Rav Mordechai Greenberg
The words of the sages with respect to the above verse were a source of great worry for Rav Avraham Yitzchak Kook, and he wrote about this matter to his father-in-law, the “Aderet.” “I will openly state to my honorable sir, that I am bothered by the Midrash Sifri in the portion of Ha’azinu which quotes the verse, ‘And their land will be filled with silver and gold,’ in commenting on the verse, ‘You are fat, you are thick,’ writing about three generations before the coming of the Mashiach. And you will understand my thoughts. However, in any case the Holy One, Blessed be He, will do what is necessary for the good of His name, and He will bring His redemption closer, and G-d will act alone, let it be quickly in our time.” [Orach Mishpat, Orach Chaim 48].
Here are some more details from the Sifri which caused Rav Kook to be so afraid. “‘And Yeshurun became fat and kicked’ [Devarim 32:15] – The people rebel when they are satiated. You can see this with the people of the Deluge, who only rebelled before the Holy One, Blessed be He, out of an excess of food and drink, and out of calm... And when you enter the land, you will only rebel in response to food and drink and calm... And another point: It is written, ‘You are fat, you are thick...’ [Ibid] – These represent three generations before the days of the Mashiach, as is written, ‘And their land is full of silver and gold...’” [Sifri Ha’azinu 318].
The last verse quoted above in the Sifri is the following: “And their land is full of silver and gold, with no end to their treasures. Their land is full of horses, with no end to their chariots. And their land is full of idols, they bow down to their own handiwork.” [Yeshayahu 2:7-8]. The prophet is describing moral decay. First the land fills up with treasures of silver. In the next stage the excessive wealth is used to buy luxuries – horses, chariots (and cars?). The way is then clear for the third stage – silver and gold become idols, and the people become enslaved to them. All of this happens three generations before the coming of the Mashiach.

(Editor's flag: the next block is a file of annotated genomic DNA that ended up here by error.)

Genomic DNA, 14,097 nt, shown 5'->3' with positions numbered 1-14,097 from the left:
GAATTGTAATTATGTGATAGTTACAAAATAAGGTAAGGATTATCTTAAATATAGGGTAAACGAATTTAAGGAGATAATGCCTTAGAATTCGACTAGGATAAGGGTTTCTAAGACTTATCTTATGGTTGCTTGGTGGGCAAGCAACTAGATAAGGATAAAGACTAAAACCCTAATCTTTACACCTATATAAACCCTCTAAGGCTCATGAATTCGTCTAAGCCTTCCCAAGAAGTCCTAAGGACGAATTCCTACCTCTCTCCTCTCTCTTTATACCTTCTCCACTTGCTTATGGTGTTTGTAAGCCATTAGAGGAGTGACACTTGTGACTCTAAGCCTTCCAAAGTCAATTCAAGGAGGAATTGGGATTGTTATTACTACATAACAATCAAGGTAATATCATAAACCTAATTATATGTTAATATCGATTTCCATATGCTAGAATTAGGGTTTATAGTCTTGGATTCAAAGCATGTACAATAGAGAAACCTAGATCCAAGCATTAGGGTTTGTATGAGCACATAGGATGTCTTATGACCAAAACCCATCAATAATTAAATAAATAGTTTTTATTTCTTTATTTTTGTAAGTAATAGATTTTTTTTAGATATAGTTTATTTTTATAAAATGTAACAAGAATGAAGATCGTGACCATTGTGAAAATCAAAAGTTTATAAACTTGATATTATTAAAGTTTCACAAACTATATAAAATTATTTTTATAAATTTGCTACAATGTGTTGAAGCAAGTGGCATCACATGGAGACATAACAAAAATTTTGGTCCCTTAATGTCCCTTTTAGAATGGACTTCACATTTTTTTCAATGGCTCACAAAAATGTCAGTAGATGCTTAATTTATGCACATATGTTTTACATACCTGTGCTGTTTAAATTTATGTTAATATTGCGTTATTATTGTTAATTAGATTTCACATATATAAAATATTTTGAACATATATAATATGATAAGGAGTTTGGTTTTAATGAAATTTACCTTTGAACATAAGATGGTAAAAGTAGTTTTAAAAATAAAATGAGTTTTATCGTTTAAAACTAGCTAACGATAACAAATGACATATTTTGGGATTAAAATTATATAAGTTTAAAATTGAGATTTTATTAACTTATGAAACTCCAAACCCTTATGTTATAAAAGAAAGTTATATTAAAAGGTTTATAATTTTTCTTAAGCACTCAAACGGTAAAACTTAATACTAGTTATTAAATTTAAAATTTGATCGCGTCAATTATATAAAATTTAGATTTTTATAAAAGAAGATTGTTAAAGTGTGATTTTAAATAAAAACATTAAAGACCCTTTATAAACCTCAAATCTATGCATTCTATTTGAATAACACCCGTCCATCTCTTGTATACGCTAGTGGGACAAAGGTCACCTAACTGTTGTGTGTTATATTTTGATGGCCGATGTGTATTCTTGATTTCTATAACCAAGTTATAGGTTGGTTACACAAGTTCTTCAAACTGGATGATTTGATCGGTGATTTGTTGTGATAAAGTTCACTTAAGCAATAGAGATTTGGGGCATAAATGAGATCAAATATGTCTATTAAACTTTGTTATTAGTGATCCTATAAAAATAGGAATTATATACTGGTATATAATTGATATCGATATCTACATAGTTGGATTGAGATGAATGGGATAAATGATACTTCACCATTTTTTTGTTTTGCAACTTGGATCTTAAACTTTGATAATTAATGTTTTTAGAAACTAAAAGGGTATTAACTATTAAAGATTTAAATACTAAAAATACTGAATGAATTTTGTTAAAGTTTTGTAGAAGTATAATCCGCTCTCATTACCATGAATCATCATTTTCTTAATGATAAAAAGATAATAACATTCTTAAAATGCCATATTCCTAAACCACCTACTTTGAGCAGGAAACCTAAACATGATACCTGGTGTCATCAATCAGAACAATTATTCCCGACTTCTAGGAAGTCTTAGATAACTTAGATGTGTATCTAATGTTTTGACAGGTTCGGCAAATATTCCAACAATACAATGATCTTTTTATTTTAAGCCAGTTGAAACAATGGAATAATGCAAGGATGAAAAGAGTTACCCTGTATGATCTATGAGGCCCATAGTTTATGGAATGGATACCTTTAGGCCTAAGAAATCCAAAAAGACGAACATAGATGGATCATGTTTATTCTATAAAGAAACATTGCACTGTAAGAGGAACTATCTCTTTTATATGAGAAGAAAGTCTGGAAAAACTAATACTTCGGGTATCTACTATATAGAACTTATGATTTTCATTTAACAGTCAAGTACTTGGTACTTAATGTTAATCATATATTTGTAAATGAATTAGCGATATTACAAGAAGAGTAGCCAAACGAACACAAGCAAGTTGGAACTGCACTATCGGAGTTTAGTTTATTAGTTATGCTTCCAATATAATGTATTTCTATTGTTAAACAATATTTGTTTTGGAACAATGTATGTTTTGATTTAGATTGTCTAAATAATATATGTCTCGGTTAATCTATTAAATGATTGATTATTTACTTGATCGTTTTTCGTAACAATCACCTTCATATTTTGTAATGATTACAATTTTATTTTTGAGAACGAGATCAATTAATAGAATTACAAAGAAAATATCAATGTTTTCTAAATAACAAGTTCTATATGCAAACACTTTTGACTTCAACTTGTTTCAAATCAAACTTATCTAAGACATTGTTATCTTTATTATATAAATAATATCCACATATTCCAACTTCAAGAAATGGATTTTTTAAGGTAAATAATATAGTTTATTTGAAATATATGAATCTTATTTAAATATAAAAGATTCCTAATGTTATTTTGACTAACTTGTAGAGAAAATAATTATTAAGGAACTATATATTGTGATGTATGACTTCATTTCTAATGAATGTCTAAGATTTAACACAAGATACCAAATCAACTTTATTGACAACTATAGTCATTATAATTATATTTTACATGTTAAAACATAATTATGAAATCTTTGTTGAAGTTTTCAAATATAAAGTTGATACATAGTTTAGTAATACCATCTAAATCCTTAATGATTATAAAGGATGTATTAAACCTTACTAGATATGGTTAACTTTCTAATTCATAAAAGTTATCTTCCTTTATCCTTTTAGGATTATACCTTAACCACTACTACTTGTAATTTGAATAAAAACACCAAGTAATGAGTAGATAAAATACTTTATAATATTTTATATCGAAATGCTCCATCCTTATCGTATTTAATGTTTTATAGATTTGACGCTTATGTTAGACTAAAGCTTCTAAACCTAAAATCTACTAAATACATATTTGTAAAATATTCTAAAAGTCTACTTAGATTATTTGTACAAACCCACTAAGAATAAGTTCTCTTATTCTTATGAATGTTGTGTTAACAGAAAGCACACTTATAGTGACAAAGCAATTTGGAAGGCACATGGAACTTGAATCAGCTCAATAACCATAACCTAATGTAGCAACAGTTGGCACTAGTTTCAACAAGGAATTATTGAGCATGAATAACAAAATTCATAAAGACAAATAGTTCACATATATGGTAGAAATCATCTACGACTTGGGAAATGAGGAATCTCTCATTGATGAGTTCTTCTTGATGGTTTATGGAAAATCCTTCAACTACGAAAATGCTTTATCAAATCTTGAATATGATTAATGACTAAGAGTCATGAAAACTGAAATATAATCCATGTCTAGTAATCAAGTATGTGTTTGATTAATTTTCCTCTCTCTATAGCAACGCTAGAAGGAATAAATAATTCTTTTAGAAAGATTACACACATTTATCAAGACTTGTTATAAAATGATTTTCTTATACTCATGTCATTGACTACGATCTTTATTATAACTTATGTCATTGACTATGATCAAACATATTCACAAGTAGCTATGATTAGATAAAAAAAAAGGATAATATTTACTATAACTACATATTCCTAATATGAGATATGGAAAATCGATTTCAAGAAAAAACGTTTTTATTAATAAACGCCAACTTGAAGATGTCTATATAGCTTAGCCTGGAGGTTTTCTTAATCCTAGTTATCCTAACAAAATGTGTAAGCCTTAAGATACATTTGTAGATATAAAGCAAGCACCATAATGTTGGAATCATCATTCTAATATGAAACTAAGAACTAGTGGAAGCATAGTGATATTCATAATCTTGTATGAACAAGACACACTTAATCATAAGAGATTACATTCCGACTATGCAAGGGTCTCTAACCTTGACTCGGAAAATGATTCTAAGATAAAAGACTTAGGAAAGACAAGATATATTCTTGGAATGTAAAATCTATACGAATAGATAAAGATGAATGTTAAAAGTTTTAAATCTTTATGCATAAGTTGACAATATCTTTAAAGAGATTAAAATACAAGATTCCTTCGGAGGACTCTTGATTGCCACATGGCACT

This subjugation to silver and gold can even be attributed to intellectuals and Torah scholars. The Netziv wrote that the main ones who influenced the others to sin were Torah scholars, “and that was the trait of the love of wealth in the Second Temple, and it still dances around among us to this very day” [Harchev Davar, Devarim]. This also appears in Sforno in this week’s Torah portion: “‘And Yeshurun became fat’ – People who are skilled in analysis are called Yeshurun... you have turned the community of Torah masters and analysis to physical pleasures, and you have thus become too fat to understand the details of the truth... ‘And he abandoned the G-d who made him’ – therefore the multitudes have abandoned G-d, and they have ‘shown contempt for the Rock of their salvation.’ [Devarim 32:15].”
Evidently these words of the Sifri were in Rav Kook’s mind when he wrote the following: “We accept that there will be a spiritual revolt in Eretz Yisrael and within Yisrael at the time when the beginning of the revitalization of the nation will begin. The physical calm that will be achieved by part of the nation... will diminish the soul... the yearning for exalted and holy ideals will cease, and as a consequence the spirit will decline.” [Orot Hatechiya, 44].
It is interesting to note that the poet Chaim Nachman Bialik also blamed the love of wealth for the sickness of the new settlement Tel Aviv. When he moved away from the inhabitants of “sick Tel Aviv,” he said that the signs of the illness, among other things, included recent events when people took advantage of the poverty of new Olim in order to increase their own wealth, stealing their last prutot by increasing the rent. “The result is internal disintegration of the nation, a rise in the number of political parties, unfounded hate, and more. The entire settlement movement is sick, and our Tel Aviv is sick.”